New York based developer Jeff Ravetz and his partner plan to renovate the former Sonesta Hotel on Constitution Plaza in Hartford, turning the property into upscale apartments.

The addition of nearly 1,000 new apartments over the next few years could be what downtown Hartford needs to secure a long-elusive vibrancy beyond the work week.

Five apartment projects are now underway — four conversions and one new complex— and the first of this wave of new rentals are expected to be ready by early fall. Work on an additional half-dozen apartment projects could begin in the next year.

The stakes are high for downtown Hartford. More apartments would foster greater street activity at night and on weekends and provide a key element to revitalizing the city.

Now, finding an apartment downtown isn't easy. The new units are intended to ease the crunch and provide more housing for an expected influx of thousands of state workers and more college students. Developers are also banking on the national trends of people moving back to cities, young people delaying home purchases and baby boomers downsizing.

But the market for another wave of new apartments — mostly studios and one-bedrooms — is untested.

And there may be competition: a similar apartment building boom is happening in surrounding communities. Some of those complexes, less than 10 miles from downtown, could woo away tenants concerned about safety and limited access to amenities such as grocery stores.

Michael W. Freimuth, executive director of the Capital Region Development Authority, said he believes downtown will be in a strong position to compete for tenants. Right now, potential tenants are skipping downtown altogether because of the shortage of rentals, he said.

"You ask where all these people are coming from," Freimuth said. "They may already be here."

One of them is Katherine Donovan, who has been frustrated in her search for an apartment for nearly a year. A senior audit associate at the downtown office of Whittlesey & Hadley, Donovan now lives at her parents' home in Suffield. She wants to find an apartment with a rent where she has enough money left over to save for a down payment for a house.

Donovan likes spending time at Bushnell Park, and the views of the city from her office in the 280 Trumbull tower are appealing. There are plenty of restaurants and night life attractions.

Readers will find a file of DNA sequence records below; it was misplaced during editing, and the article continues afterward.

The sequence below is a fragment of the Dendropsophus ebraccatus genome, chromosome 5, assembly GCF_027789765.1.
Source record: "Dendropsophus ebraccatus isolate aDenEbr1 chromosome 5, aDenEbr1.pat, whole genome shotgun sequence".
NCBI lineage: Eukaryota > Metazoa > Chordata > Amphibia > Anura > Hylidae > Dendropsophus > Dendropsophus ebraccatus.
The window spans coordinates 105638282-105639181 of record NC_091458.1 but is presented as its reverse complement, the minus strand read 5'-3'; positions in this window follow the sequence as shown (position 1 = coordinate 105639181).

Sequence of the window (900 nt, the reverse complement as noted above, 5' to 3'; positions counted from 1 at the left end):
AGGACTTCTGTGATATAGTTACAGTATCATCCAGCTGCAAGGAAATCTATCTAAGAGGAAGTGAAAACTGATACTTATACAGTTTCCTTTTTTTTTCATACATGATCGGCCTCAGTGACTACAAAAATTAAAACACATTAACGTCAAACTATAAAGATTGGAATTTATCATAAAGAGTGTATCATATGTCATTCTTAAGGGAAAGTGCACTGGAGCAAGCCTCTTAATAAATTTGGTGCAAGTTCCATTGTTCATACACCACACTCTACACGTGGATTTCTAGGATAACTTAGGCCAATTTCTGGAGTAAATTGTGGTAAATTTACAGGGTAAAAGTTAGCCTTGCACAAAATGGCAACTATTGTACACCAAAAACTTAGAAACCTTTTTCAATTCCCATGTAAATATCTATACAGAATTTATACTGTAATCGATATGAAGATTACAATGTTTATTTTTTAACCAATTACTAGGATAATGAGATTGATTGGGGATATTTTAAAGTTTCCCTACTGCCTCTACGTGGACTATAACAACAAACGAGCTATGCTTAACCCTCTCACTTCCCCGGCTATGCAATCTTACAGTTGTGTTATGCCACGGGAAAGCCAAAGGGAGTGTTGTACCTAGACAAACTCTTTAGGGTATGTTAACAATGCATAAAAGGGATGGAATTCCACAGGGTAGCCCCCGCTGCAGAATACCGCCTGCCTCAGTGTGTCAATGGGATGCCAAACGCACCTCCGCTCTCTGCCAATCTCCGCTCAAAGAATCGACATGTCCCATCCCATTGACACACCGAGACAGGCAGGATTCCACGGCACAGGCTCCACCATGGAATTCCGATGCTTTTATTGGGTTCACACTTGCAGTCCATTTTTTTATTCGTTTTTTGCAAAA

What she really wants to do is eliminate the daily half-hour-to-45-minute commute each way.

"I'd like to be able to walk to work," Donovan, 25, said. "But I'm starting the look outside of downtown."

1,500 And Counting

Downtown Hartford now has nearly 1,500 apartments and a vacancy rate that hovers between 3 percent and 4 percent. Vacancy rates at the newest apartment complexes built a decade ago — Hartford 21, The Lofts at Main & Temple, Trumbull on the Park and others — are all in the low single digits.

CRDA, the driving force behind most of the apartment projects downtown, is betting $60 million in taxpayer-funded loans and other investments on the new rentals. The average amount CRDA is spending per unit is $60,000, or roughly a quarter of the cost.

Aside from demographic trends, Freimuth said there are major sources of tenants in the pipeline: The University of St. Joseph wants 100 apartments for its downtown pharmacy school and the University of Connecticut is establishing a Hartford campus.

On top of that, 3,000 state workers will be transferring to offices downtown in the next couple of years. With expected retirements, younger workers coming on the payroll could become potential renters downtown, Freimuth said.

"If I get just 10 percent of them, that's 300 units," Freimuth said. "These are all things that aren't being measured."

Of the apartments now planned, 200 also are set aside as "affordable," meaning they will have restricted, lower rents for tenants meeting income guidelines.

"We'll rent those before I can breathe," Freimuth said.